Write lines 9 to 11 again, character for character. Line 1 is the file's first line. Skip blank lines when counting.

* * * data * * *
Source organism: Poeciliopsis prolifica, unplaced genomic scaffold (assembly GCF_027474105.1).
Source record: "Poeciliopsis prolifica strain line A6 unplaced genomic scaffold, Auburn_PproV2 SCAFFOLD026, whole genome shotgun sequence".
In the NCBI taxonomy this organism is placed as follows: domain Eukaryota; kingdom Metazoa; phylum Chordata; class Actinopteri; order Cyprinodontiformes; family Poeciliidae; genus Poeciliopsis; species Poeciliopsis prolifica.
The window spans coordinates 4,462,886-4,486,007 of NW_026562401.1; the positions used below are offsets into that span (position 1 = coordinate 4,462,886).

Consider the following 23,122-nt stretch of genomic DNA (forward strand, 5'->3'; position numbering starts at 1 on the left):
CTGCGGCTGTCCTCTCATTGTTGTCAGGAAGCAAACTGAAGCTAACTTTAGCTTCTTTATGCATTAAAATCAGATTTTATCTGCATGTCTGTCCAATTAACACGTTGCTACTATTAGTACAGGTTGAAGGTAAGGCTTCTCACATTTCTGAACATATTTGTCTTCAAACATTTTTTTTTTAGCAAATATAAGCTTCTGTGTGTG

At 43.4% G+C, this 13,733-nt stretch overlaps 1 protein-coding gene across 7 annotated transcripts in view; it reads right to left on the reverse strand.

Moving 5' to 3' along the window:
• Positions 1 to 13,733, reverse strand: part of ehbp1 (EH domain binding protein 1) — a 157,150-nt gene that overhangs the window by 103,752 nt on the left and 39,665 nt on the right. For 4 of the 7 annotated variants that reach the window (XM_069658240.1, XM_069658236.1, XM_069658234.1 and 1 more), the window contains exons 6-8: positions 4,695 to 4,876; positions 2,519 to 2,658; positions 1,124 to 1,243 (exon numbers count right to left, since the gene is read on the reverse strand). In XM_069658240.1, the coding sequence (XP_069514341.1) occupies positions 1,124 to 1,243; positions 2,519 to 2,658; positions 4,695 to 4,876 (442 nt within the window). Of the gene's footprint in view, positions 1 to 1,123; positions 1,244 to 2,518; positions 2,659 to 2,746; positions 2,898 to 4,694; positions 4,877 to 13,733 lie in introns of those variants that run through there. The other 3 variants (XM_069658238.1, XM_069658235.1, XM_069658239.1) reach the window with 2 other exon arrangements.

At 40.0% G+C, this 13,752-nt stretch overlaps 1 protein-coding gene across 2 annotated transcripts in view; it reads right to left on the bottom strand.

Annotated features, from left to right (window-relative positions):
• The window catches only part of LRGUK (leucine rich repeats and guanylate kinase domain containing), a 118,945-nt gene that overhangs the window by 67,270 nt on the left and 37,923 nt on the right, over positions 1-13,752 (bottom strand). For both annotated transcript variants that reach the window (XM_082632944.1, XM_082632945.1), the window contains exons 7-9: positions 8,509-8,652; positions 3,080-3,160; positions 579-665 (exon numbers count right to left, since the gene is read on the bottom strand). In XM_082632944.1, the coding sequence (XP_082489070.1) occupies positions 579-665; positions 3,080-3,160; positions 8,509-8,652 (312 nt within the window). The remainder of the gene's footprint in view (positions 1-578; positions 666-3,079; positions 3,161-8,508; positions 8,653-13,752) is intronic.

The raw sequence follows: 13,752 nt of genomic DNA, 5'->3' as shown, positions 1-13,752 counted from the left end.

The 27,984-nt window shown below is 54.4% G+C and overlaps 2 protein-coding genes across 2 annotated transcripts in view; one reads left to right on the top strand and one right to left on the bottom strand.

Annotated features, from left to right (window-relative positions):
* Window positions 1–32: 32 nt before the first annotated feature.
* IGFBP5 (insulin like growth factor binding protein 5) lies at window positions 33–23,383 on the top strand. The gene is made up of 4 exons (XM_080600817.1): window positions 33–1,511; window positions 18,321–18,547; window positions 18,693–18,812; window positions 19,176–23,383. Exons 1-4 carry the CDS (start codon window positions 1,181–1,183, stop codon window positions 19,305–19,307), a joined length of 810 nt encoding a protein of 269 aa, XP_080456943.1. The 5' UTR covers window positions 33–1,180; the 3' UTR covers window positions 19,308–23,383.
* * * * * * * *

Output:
• Positions 1 to 13,733, reverse strand: part of ehbp1 (EH domain binding protein 1) — a 157,150-nt gene that overhangs the window by 103,752 nt on the left and 39,665 nt on the right. For 4 of the 7 annotated variants that reach the window (XM_069658240.1, XM_069658236.1, XM_069658234.1 and 1 more), the window contains exons 6-8: positions 4,695 to 4,876; positions 2,519 to 2,658; positions 1,124 to 1,243 (exon numbers count right to left, since the gene is read on the reverse strand). In XM_069658240.1, the coding sequence (XP_069514341.1) occupies positions 1,124 to 1,243; positions 2,519 to 2,658; positions 4,695 to 4,876 (442 nt within the window). Of the gene's footprint in view, positions 1 to 1,123; positions 1,244 to 2,518; positions 2,659 to 2,746; positions 2,898 to 4,694; positions 4,877 to 13,733 lie in introns of those variants that run through there. The other 3 variants (XM_069658238.1, XM_069658235.1, XM_069658239.1) reach the window with 2 other exon arrangements.

At 40.0% G+C, this 13,752-nt stretch overlaps 1 protein-coding gene across 2 annotated transcripts in view; it reads right to left on the bottom strand.

Annotated features, from left to right (window-relative positions):